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"Toilets of Hardline"

by Steven Harmon

Most of my game toilet research is done from the perspective of the user, but in this piece I interviewed Marquis Houghton, an environment artist on Battlefield Hardline (2015). According to software engineer Ben (Gaciu) Wander, Houghton was often seen "with a bathroom catalog in his back pocket, studying the intricacies of sink materials and tile layout."

Q: Why include toilets in the environment at all?

A: Well the toilet was at the beginning of the game, which was set in an old motel, and it allowed us to showcase the destruction the game would include as you shoot up the motel room.


Q: How has the real world informed you as an artist when creating toilets? Was there any artistic license to the intricacies of the toilets in the environment, or were the toilets created with only realism in mind?

A: I did my best follow reference and be fairly accurate without being anal about it.


Q: What role did “Levolution” have in your workflow when creating the toilets in-game?

A: “Levolution” refers to a larger more detailed destruction system. It was meant more for structures rather than props. The toilets were setup with fractured destruction that you can shoot chunks off of.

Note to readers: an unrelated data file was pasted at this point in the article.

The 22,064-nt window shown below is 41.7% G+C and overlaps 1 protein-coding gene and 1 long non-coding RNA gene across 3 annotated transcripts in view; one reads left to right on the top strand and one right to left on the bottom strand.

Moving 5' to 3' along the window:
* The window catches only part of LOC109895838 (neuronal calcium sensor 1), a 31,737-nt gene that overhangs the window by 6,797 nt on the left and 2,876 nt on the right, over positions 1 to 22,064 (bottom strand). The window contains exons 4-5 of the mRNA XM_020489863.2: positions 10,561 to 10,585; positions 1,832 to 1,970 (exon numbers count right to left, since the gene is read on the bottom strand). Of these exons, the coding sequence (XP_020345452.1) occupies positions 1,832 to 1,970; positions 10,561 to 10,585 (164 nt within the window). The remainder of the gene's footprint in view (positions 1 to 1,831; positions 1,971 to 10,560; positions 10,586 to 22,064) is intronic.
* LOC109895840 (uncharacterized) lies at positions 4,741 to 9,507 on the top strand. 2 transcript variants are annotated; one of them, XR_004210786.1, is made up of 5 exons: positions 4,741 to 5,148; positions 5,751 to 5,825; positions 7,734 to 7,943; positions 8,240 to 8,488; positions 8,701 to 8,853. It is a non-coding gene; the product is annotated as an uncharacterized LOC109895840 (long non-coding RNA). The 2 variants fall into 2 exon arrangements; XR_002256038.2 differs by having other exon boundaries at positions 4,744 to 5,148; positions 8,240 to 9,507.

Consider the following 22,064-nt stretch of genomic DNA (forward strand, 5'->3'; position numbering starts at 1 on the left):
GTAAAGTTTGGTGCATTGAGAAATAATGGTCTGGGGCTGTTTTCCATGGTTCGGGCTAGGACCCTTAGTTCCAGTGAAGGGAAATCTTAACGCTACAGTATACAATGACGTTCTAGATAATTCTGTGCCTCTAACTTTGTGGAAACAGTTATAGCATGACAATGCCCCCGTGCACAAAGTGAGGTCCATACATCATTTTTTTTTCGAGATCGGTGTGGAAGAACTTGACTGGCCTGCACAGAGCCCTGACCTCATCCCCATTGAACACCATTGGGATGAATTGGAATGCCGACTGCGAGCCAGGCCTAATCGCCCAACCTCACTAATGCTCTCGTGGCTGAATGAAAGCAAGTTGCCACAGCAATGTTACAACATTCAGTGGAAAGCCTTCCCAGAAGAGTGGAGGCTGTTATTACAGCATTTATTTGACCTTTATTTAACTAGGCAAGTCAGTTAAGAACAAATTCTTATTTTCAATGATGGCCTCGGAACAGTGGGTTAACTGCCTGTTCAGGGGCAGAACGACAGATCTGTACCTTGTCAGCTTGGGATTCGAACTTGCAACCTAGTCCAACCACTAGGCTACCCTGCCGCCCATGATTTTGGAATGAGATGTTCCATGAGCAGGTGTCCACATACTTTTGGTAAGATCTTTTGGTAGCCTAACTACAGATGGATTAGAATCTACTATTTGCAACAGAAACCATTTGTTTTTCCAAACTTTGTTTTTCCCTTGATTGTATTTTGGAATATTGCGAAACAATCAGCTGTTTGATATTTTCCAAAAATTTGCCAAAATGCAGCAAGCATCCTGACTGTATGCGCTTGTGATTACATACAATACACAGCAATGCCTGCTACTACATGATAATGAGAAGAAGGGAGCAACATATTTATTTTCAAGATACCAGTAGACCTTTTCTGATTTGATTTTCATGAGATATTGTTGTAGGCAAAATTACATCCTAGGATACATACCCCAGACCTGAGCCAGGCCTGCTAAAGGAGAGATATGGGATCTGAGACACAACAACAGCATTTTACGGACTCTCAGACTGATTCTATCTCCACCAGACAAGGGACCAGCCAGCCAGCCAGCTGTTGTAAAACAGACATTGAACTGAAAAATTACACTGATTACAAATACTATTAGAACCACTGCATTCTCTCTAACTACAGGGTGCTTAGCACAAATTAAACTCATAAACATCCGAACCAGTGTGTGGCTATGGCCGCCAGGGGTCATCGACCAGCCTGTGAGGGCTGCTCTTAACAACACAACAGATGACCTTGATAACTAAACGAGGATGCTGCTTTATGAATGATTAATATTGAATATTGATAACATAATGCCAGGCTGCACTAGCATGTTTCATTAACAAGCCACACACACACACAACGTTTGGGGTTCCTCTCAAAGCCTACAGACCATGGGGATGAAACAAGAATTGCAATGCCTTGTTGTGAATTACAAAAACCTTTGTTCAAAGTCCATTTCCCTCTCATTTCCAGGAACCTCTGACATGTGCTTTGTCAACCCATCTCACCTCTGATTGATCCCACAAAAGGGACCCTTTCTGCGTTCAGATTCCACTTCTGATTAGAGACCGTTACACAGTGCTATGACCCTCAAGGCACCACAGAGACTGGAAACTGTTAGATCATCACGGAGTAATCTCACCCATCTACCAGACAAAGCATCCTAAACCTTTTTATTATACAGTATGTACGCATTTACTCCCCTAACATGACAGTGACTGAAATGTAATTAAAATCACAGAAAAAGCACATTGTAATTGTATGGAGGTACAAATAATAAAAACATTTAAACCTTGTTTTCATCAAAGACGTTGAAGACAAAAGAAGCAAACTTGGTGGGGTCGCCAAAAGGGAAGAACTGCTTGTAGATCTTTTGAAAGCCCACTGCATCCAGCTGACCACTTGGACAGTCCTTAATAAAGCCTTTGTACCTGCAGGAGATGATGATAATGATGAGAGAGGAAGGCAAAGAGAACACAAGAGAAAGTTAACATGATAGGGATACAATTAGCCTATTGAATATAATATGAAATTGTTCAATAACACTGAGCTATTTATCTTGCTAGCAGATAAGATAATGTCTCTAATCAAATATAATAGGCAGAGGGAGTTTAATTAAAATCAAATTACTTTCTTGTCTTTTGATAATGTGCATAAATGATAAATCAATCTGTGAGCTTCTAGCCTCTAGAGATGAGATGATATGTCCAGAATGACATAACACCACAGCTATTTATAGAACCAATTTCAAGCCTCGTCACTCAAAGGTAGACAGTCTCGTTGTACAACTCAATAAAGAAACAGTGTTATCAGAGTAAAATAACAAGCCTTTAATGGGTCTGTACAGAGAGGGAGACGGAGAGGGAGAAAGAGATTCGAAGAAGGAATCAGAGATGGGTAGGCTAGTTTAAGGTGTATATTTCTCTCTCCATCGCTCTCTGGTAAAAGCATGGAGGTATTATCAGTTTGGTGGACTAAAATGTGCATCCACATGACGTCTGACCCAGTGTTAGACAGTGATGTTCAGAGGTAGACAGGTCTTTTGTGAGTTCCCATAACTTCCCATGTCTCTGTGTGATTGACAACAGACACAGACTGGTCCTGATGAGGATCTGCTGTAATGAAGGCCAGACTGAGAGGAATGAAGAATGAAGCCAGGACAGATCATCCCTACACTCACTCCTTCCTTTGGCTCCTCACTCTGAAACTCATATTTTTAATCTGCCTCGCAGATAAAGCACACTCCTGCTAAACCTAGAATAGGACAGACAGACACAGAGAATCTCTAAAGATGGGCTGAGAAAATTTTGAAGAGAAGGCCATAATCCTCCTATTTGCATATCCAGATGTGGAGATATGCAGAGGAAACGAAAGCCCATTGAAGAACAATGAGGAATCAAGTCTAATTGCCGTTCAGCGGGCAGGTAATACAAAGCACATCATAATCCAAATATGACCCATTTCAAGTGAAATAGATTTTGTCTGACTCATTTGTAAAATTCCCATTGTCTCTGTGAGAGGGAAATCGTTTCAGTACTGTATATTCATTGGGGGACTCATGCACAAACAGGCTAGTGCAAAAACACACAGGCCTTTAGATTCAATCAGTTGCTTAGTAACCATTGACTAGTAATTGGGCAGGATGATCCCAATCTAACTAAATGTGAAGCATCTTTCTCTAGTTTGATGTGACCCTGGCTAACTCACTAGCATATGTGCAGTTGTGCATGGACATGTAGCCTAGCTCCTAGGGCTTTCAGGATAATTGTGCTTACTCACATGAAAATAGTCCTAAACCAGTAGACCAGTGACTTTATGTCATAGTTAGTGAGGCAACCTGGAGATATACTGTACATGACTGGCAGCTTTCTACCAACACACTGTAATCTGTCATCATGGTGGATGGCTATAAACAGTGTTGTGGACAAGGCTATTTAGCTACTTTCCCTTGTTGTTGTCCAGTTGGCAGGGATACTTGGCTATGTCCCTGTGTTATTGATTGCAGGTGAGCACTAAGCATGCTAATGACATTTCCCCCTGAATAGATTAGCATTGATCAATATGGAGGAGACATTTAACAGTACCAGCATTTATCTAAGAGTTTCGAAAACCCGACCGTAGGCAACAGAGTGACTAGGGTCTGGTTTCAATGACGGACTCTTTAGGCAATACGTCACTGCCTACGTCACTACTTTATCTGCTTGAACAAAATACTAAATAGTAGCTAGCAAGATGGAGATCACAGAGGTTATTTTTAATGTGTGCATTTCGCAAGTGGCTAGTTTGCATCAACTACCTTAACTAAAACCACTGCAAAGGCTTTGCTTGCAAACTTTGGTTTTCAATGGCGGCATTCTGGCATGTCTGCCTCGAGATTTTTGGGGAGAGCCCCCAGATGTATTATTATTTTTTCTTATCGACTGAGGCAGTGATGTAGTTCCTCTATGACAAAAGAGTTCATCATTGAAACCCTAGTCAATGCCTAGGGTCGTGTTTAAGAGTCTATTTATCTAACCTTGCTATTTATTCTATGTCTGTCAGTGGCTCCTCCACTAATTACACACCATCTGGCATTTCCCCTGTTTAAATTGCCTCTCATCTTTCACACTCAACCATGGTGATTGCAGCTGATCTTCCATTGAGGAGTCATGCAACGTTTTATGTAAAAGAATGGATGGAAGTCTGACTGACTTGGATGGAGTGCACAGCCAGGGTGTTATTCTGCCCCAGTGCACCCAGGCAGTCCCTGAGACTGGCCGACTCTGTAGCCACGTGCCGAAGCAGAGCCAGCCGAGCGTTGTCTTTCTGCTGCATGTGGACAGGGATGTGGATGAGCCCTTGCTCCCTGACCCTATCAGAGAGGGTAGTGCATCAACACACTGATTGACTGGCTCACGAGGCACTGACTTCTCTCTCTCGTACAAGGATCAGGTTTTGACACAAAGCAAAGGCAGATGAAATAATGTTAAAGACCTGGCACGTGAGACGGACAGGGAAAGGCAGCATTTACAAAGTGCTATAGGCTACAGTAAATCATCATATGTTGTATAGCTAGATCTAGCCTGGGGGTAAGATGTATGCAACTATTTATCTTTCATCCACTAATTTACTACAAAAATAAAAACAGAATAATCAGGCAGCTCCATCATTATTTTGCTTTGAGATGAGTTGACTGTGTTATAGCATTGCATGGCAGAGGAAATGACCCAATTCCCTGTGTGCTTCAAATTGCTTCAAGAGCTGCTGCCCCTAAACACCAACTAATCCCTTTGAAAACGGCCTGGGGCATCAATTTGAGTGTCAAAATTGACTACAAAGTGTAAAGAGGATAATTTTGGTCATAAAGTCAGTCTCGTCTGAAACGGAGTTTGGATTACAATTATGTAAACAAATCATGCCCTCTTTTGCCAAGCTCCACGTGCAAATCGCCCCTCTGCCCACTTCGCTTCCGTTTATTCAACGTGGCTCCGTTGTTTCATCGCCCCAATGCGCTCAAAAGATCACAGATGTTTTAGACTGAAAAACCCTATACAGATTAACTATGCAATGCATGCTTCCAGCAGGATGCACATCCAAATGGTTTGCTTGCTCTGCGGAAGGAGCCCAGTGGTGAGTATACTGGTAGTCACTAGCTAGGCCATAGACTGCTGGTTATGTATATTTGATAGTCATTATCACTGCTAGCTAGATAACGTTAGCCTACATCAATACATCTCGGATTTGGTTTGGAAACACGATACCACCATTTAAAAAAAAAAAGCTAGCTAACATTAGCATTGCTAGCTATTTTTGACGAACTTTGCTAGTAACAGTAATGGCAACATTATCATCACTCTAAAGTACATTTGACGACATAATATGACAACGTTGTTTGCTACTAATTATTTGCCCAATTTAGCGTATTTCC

Q: How much time and attention was put into toilets alone?

A: Well this toilet had multiple revisions by multiple artist! I was but one in a long chain of artist that this prop passed through. The fracturing needed to be better, the seat rounder, etc.


Q: Any challenges specific to toilets that you’ve come across in your career?

A: Nope, I’ve only worked on one lol.


Q: How does creating toilets compare to any other mundane object in environment art such as boxes, barrels, and vents?

A: Well it is rounder and has more curves so that may make fracturing it more difficult. Otherwise it is a pretty simple prop.


Q: What is your favorite memory of a toilet in a video game?

A: Neebs gaming cameo in one of the Hardline DLC’s